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On April 7, 1913, Emmett Wilson was sworn in as the youngest representative from Florida’s Third Congressional District, and the youngest congressman in the United States.

Emmett knew that upon taking office, he was expected to resolve several pressing issues, namely:

  • Reopening the Pensacola Naval Station.
  • Procuring funding to renovate the U.S. Customs House in Pensacola.
  • Replacing Internal Revenue Collector and Republican Joe Lee with a Democrat.

Emmett also knew that the party bosses were going to be watching him closely. There were stories that he was too young and inexperienced to get anything done; that he was unreliable — he drank too much, and would disappear for days. This was Emmett’s moment to prove the rumors false.

Of the three main issues before him, the one he could probably resolve quickly was the removal of Joe Lee. But there were a few problems: Woodrow Wilson preferred to allow political appointees from the previous administration to finish their term, and not to boot them unceremoniously, especially if they had been doing a decent job. The state party bosses didn’t care: They wanted a Democrat tax collector ASAP.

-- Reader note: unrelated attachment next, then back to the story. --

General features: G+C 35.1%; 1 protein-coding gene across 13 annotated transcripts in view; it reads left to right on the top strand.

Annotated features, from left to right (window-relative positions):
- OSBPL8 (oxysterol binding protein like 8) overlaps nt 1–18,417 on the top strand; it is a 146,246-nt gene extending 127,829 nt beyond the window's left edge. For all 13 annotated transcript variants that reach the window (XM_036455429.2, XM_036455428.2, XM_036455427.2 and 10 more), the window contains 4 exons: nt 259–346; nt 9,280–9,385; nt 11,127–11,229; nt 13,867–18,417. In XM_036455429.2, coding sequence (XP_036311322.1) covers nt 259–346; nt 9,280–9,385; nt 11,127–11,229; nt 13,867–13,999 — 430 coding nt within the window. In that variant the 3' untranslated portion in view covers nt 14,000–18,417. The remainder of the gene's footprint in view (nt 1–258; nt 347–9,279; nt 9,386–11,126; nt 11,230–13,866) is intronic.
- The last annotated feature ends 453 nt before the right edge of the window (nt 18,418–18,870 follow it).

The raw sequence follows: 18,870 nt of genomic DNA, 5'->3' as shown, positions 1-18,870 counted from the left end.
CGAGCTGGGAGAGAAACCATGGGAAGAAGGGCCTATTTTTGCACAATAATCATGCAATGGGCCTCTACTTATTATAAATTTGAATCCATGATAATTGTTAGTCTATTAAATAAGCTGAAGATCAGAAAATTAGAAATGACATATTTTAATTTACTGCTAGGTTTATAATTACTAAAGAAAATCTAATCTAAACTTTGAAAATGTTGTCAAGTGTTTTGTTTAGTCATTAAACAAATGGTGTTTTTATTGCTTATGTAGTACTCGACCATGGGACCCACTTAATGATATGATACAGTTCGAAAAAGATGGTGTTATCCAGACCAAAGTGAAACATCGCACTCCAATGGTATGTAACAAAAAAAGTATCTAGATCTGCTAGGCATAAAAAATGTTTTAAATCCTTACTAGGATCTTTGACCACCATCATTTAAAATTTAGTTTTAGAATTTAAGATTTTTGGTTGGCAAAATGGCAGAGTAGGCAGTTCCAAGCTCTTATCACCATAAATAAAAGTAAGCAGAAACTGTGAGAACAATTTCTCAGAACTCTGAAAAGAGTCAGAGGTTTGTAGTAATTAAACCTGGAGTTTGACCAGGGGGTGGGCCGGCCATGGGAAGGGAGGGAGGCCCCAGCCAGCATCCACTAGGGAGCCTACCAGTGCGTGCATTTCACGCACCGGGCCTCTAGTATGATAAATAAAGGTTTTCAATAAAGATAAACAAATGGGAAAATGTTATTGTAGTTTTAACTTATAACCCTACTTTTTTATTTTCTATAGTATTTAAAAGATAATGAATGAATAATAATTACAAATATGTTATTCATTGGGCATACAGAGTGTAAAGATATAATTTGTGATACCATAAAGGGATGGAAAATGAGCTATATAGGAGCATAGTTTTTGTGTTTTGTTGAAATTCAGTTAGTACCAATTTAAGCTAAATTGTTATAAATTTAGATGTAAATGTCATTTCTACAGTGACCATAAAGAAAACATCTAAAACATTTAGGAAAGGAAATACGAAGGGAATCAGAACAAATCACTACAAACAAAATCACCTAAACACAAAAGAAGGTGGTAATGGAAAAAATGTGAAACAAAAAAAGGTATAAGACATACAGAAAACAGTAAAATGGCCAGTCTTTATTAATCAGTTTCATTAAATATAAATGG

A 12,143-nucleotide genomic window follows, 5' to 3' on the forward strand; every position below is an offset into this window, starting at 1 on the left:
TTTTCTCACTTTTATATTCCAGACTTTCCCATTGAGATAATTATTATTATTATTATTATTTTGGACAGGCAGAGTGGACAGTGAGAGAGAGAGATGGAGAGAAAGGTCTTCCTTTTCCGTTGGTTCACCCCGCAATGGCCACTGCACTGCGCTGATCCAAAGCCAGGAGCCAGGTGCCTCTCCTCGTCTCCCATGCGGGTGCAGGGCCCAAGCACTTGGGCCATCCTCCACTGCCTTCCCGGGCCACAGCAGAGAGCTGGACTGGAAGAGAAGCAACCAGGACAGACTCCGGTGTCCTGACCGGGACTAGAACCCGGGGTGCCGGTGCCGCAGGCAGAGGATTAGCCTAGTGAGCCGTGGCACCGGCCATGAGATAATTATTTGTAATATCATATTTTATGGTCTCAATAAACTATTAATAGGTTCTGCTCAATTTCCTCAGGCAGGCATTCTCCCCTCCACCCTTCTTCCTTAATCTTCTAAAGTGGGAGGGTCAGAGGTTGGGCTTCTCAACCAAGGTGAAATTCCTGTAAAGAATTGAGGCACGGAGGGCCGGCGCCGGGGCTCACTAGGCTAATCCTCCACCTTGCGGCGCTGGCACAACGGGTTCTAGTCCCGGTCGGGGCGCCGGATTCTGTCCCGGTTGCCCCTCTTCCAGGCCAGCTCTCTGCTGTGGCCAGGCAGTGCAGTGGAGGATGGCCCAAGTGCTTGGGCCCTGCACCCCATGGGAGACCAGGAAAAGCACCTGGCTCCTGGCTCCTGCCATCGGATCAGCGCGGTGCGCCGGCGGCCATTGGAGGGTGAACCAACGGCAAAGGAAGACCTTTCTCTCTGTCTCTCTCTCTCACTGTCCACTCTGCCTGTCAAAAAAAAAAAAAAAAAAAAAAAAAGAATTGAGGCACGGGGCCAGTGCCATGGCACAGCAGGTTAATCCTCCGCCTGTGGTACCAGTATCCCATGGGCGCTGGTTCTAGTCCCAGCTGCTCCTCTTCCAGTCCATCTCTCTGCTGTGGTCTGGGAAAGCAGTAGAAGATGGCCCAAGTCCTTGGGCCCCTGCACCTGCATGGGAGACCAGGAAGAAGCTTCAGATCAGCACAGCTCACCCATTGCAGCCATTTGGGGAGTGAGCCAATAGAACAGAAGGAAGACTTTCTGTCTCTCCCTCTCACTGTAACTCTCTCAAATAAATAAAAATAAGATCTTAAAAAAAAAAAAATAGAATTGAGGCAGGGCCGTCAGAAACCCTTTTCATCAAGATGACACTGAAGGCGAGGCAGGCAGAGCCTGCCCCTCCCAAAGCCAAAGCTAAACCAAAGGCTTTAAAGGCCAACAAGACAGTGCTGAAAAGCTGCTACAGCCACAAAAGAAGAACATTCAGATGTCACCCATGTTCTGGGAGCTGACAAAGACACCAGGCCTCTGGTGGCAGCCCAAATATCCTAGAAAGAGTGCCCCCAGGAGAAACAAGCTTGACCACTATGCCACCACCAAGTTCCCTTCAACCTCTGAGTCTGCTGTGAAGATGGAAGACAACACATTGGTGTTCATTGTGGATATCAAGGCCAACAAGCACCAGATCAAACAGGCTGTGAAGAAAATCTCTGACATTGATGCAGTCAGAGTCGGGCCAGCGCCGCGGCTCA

The other problem was that Emmett was unknown in Washington. If he was going to be successful removing Joe Lee, he’d have to make his case directly with the political elite. So, why not go directly to the top? The party bosses would be impressed. He’d also show he was comfortable dealing with the Washington, D.C. political elite.

Emmett calls on President Woodrow Wilson literally within hours of being sworn in, to do the bidding of the part bosses. Source: The Pensacola Journal, April 10, 1913, page 1.

Emmett calls on President Woodrow Wilson literally within hours of being sworn in, to do the bidding of the party bosses. Source: The Pensacola Journal, April 10, 1913, page 1.

The last sentence in the clip, above, is important.

According to several articles published in the weeks after Woodrow Wilson was sworn in (on March 4, 1913), the president was quite specific in a message to congress that he was not interested in resolving patronage issues. He said that those wishing to recommend individuals for positions were to go through the proper channels, and wait their turn for review. He was too busy with important matters of state.